Each participant was given information about the function of the test strips and the general purpose of the reader. They were not given any technical background on how the reader works or how to use it, as we wanted to observe each participant figuring out the process on their own. For this study, we paired the reader with an Apple iPad 2 and had the app open and ready to use. Without instructions, each participant ran through the steps of the app and eventually placed a prerun test strip into the reader, which generated a predetermined result. The participants were informed beforehand that this result was randomly generated and did not reflect their own personal medical data. We collected observational notes, encouraged participants to think aloud, and conducted interviews where we asked questions about the device and use process. The entire process took less than 30 min. Although the size of our study sample was limited, we were able to identify a number of features and use cases that we would need to support in future design iterations.

    To begin, all participants had some level of difficulty finding the power switch and test strip insertion point, causing them to flip or rotate the Apple iPad and attached device in an attempt to locate these components, suggesting that the design was unintuitive. Additionally, 6 participants expressed hesitation about inserting the test strip into the device, and we observed their uncertainty about which orientation to use to insert the strip as well as their failure to insert the strip all the way. Similarly, several participants honed in during interviews on the “confusing” nature of inserting the strip.

    Our qualitative thematic analysis of the interview data surfaced more encouraging themes as well, particularly regarding the “very easy” usability of the app. One of the participants stated that s/he:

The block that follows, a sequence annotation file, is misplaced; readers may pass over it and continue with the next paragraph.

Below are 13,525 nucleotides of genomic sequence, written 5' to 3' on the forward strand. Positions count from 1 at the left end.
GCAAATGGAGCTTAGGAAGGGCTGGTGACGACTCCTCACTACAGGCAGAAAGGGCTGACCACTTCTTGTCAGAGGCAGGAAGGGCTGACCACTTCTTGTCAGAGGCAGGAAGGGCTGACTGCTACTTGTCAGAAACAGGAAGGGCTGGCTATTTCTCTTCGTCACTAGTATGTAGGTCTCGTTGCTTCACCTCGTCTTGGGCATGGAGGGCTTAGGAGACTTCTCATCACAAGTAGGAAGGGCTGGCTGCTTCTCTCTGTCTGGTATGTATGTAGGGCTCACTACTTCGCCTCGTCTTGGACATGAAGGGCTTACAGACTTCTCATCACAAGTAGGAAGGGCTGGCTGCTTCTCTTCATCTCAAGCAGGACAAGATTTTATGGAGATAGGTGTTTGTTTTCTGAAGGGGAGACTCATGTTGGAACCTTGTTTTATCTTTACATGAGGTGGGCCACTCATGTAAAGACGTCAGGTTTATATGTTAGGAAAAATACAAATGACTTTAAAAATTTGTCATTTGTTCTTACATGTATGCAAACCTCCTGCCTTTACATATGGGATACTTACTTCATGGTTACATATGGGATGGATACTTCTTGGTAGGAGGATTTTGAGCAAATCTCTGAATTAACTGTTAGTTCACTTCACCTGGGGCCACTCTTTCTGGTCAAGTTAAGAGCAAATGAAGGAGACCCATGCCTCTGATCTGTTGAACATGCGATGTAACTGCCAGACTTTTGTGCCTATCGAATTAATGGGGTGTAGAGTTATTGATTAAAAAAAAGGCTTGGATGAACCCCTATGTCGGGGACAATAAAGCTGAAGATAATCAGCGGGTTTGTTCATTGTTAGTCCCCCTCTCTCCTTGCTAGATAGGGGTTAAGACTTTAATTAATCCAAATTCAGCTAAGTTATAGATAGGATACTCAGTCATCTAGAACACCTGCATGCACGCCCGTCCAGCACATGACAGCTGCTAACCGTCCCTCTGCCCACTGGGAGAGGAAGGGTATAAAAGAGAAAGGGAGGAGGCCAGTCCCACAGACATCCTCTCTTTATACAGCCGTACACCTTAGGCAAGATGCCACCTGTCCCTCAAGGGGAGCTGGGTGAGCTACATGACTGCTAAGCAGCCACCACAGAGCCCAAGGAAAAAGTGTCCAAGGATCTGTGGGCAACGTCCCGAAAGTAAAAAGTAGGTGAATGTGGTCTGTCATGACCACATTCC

...liked how the text was really big and the instructions were fairly clear; it came with images.
    [Participant 9]

    Another participant said:

    ...there are visual instructions, so for [inexperienced] people or for the elderly, it’s easy to maneuver.
    [Participant 10]

    Altogether, our internal critique and user study motivated us to preserve the positively received components of NutriPhone’s app interface and focus our next design iteration on addressing the identified limitations and problems of the V1 hardware, such as compatibility, contamination, and overall usability.

    Version 2: A Stand-Alone Reader

    In accordance with the increasing focus on usability in product development and case studies reporting on its practical implementation [16], we undertook iterative design methods to create an updated system aimed at addressing the shortcomings of the initial version as well as the current state-of-the-art LFA reader technology.

    Design Ideation

    On the basis of identified problems with the current readers, user-requested features, and participant feedback from our V1 prototype, we settled on a number of crucial characteristics for the next version of our reader. These specifications allowed us to immediately make several decisions regarding the format and components of the new design.

    Paramount was simple operation, which was not observed with the V1 prototype, along with mobility and low cost, which are particularly important for POC diagnostics in resource-limited settings. To allow total mobility, we wanted to create a reader that was battery-powered, and to support universal compatibility, we opted for a stand-alone reader that would not require physical attachment to the smart device controlling it. To keep the cost low, we aimed for a design with minimal materials and parts, which resulted in an approximate cost of US $60 for our prototype. Assuming that mass production could bring the cost down even further, this makes our device much less expensive than currently used lab equipment such as microplate readers, which cost thousands of dollars, and other POC readers, which are typically priced in the hundreds of dollars [10].